Apple of my eye: Husband and wife team make Tandem Ciders a success

Most folks touring Leelanau County wine trails are on the hunt for the signature beverage of that gorgeous peninsula, wine. Yes, there's lots of world-class wine in Leelanau but there's also world-class cider. Cider, you say, really? In Leelanau County? It's true: Since 2010 Tandem Ciders has been producing a variety of award-winning hard ciders to please your palate. No less an authority than Bon Appetit magazine named one of their creations, "The Sweetheart," one of its four favorite hard ciders in 2011. Wow, that's nationwide competition you're talking about!

This cidery not only makes great ciders, there's a wonderful love story behind the business. Dan Young and Nikki Rothwell are the owners of Tandem Ciders. They are also husband and wife. Their romance and cider business are woven together tighter than an Irish fisherman's sweater.

Dan met Nikki while he was brewing beer in Massachusetts. She was a "really good customer" at the brewery, says Dan. The two began biking through the New England countryside and spending quite a bit of time together. Friends noticed the budding relationship and one of them loaned the couple a tandem bicycle. Can you guess where the name of the cidery originated?

While planning a vacation, the happy couple decided to tour England on that tandem bike. As they traveled the country seeking great beer, they quickly discovered cider was as, or even more, popular than beer. As their love of each other grew, so did their love of cider. After moving to Michigan, Nikki and Dan married in 2004.

After working as a cheesemonger at Leelanau Cheese at Black Star Farms, Dan, at Nikki's encouragement, attended a seminar on cider. Dan knew he wanted to produce local products using his brewing skills, and voila, cider was the answer to his quest.

He found his brewing experience translated in interesting ways.

"Beer, cider and wine all share commonalities, but with significant differences," Dan says. Cider and wine reflect the terroir where they are grown, while beer depends primarily on the ingredients used, regardless of their origin. Leelanau County is home to many superb vineyards, apple orchards and wineries. Fortunately, it's also home to Tandem Ciders.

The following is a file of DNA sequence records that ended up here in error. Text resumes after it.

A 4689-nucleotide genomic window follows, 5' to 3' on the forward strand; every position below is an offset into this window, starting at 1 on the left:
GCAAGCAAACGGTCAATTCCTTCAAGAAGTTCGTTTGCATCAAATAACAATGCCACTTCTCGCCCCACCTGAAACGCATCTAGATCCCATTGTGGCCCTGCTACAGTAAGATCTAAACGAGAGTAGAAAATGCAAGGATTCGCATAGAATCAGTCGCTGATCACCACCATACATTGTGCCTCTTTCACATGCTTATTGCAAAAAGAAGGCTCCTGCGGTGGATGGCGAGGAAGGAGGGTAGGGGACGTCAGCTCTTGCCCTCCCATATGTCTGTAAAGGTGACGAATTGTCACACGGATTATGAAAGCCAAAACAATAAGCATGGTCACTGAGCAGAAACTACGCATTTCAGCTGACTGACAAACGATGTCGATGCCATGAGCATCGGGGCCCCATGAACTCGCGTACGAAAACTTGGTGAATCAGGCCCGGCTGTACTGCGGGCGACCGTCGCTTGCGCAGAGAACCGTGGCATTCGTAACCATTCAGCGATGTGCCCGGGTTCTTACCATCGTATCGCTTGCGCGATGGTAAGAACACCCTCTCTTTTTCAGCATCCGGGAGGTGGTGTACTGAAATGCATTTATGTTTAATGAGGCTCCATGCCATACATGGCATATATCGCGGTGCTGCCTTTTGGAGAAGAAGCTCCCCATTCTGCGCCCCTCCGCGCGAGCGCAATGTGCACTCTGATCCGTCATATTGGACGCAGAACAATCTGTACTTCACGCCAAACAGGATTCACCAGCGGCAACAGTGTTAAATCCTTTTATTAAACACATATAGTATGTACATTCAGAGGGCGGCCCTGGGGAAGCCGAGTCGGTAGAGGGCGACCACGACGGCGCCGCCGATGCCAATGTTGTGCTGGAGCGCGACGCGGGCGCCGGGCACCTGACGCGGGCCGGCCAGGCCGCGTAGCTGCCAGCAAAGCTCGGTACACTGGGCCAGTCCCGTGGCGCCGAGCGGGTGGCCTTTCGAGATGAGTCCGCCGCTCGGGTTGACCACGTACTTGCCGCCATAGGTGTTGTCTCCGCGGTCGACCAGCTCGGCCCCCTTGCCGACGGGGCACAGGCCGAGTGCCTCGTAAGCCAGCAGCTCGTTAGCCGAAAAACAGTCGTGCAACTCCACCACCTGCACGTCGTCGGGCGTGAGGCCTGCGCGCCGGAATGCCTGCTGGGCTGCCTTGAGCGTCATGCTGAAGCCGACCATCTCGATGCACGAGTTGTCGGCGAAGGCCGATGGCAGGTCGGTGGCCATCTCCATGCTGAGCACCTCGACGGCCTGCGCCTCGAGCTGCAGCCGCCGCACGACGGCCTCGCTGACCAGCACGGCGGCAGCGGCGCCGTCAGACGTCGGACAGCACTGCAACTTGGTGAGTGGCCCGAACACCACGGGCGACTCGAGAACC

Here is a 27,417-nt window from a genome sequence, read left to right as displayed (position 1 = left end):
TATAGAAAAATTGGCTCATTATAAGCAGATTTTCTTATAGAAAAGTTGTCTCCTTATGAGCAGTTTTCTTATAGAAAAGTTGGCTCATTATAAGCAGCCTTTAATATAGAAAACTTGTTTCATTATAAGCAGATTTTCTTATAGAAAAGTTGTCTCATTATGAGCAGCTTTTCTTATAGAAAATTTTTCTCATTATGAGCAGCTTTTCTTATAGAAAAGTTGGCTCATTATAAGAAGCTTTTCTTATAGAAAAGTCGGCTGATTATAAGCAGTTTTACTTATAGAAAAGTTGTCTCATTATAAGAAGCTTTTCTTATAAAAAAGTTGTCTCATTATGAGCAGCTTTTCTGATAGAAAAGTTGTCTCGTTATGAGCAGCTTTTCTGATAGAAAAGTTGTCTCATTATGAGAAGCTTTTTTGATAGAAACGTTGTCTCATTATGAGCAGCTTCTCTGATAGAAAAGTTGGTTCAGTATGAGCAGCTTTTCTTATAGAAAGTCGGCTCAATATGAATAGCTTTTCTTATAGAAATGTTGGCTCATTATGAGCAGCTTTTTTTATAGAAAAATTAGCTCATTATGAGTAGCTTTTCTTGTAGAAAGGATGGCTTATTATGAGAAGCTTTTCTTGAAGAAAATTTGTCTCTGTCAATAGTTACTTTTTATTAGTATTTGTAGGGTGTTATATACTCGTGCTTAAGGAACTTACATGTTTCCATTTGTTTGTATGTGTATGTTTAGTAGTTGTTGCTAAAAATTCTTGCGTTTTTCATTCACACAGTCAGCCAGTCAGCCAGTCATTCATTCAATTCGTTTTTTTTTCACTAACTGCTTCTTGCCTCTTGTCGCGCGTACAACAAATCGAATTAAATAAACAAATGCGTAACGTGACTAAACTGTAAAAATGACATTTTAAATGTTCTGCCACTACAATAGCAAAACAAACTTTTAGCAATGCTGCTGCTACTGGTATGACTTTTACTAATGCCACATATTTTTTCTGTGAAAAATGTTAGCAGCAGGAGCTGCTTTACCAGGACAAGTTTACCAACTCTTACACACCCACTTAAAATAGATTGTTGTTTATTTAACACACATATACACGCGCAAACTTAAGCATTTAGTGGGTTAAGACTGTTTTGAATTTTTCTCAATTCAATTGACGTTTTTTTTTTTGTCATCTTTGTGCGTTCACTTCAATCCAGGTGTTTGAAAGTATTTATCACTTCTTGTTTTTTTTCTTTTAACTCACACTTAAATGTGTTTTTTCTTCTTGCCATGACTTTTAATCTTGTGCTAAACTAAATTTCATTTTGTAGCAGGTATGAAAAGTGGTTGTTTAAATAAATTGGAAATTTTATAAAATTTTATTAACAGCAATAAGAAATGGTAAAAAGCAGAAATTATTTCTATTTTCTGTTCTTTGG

Commercially-produced cider has been around since the early 1700s, but its origins are ancient. Cider has probably been around as long as wine. In the 1800s a man named John Chapman, better known as Johnny Appleseed traveled throughout the Midwest planting over 100,000 apple trees. In the early 1900s, Americans drank an average of 35 gallons of hard cider per person; it was much more popular than beer or wine.

Cider is made much like wine. Apples for Tandem Cider are crushed with a traditional rack and cloth press, and the juice is then fermented with traditional methods to create distinctive ciders. Most large scale cider producers use huge presses that don't squeeze the apples as gently as Nikki and Dan press the local apples.

As grapes are to wine, the key ingredient in cider production is the apples used. Tandem Ciders makes cider using exclusively Michigan apples. One of the fun features of these ciders is that each of the apple growers is identified as a producer of the apples in the final product.

Nikki and Dan currently offer six ciders for tasting at their tasting room, a big white barn with a red tandem bicycle over the front door. The most popular cider is the Smackintosh, a blend of MacIntosh, Northern Spy and Rhode Island Greening apples. With a rich golden color, this cider is both sweet and tart. As Dan says, "This one is like eating a candy apple in the fall."

Next up is the Crabster, a crazy concoction of wild apples, classic apples such as Cortland, Northern Spy, MacIntosh, and some red crab apples. A dry cider, this has great aromas. Early Day mixes Sheep's Nose (yes, an apple that looks a little bit like a sheep's nose), a couple of red apples, the famous Fameuse apple and a couple of others to create a complex, deep flavored cider. This one is big. The Sweetheart is sweet and tart with hints of citrus in the nose.

Scrumpy Little Woody is a sweeter style cider aged in a bourbon barrel. Scrumpy? It's a term traditionally used to describe strong ciders from western England. Perfect to warm you up on a cold winter evening.

Pomona is a blend of apple brandy and sweet cider called a Pommeau. Pommeaus are traditionally from northern France in the Brittany and Normandy regions. Coming in at 17 percent alcohol, this unique sipper is named after Pomona, the goddess of the orchard. This luxurious liquid was aged in oak barrels for almost a year.

We're very fortunate Nikki the student moved to Massachusetts, loved craft beer, met Dan the brewer, toured cideries in England on a tandem bicycle, fell in love with and married Dan, and moved to Leelanau County. Whew. We're also lucky Dan was a brewer in the right place at the right time, loves biking, fell in love with Nikki and cider, followed her to apple country and makes artisan sipping cider for us to enjoy. Cheers!

Michael Schafer, Esq. Sommelier aka The Wine Counselor is a writer, educator and consultant whose trademark phrase, "I taste bad wine so you don't have to" embodies his humorous approach to wine. You can reach him by email.
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